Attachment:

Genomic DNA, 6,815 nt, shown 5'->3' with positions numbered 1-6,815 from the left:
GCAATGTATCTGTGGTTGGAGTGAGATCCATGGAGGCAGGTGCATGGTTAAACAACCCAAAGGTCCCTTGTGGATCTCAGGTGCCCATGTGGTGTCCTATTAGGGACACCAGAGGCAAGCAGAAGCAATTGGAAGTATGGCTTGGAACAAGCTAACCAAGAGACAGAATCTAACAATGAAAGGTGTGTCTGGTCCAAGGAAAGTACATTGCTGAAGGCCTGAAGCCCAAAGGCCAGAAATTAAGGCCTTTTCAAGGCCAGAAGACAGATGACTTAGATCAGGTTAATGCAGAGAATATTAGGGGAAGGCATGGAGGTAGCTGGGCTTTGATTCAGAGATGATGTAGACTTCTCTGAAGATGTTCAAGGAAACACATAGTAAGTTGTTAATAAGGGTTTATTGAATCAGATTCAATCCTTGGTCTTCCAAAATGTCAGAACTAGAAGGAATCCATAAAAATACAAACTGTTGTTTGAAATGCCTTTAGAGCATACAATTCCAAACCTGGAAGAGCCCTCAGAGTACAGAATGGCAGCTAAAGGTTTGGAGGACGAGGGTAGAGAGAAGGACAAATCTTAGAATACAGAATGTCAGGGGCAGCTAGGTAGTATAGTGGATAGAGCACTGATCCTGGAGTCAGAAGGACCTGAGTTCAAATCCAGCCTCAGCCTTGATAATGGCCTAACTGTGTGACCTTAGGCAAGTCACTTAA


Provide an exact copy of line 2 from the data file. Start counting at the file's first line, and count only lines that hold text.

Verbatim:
GCAATGTATCTGTGGTTGGAGTGAGATCCATGGAGGCAGGTGCATGGTTAAACAACCCAAAGGTCCCTTGTGGATCTCAGGTGCCCATGTGGTGTCCTATTAGGGACACCAGAGGCAAGCAGAAGCAATTGGAAGTATGGCTTGGAACAAGCTAACCAAGAGACAGAATCTAACAATGAAAGGTGTGTCTGGTCCAAGGAAAGTACATTGCTGAAGGCCTGAAGCCCAAAGGCCAGAAATTAAGGCCTTTTCAAGGCCAGAAGACAGATGACTTAGATCAGGTTAATGCAGAGAATATTAGGGGAAGGCATGGAGGTAGCTGGGCTTTGATTCAGAGATGATGTAGACTTCTCTGAAGATGTTCAAGGAAACACATAGTAAGTTGTTAATAAGGGTTTATTGAATCAGATTCAATCCTTGGTCTTCCAAAATGTCAGAACTAGAAGGAATCCATAAAAATACAAACTGTTGTTTGAAATGCCTTTAGAGCATACAATTCCAAACCTGGAAGAGCCCTCAGAGTACAGAATGGCAGCTAAAGGTTTGGAGGACGAGGGTAGAGAGAAGGACAAATCTTAGAATACAGAATGTCAGGGGCAGCTAGGTAGTATAGTGGATAGAGCACTGATCCTGGAGTCAGAAGGACCTGAGTTCAAATCCAGCCTCAGCCTTGATAATGGCCTAACTGTGTGACCTTAGGCAAGTCACTTAA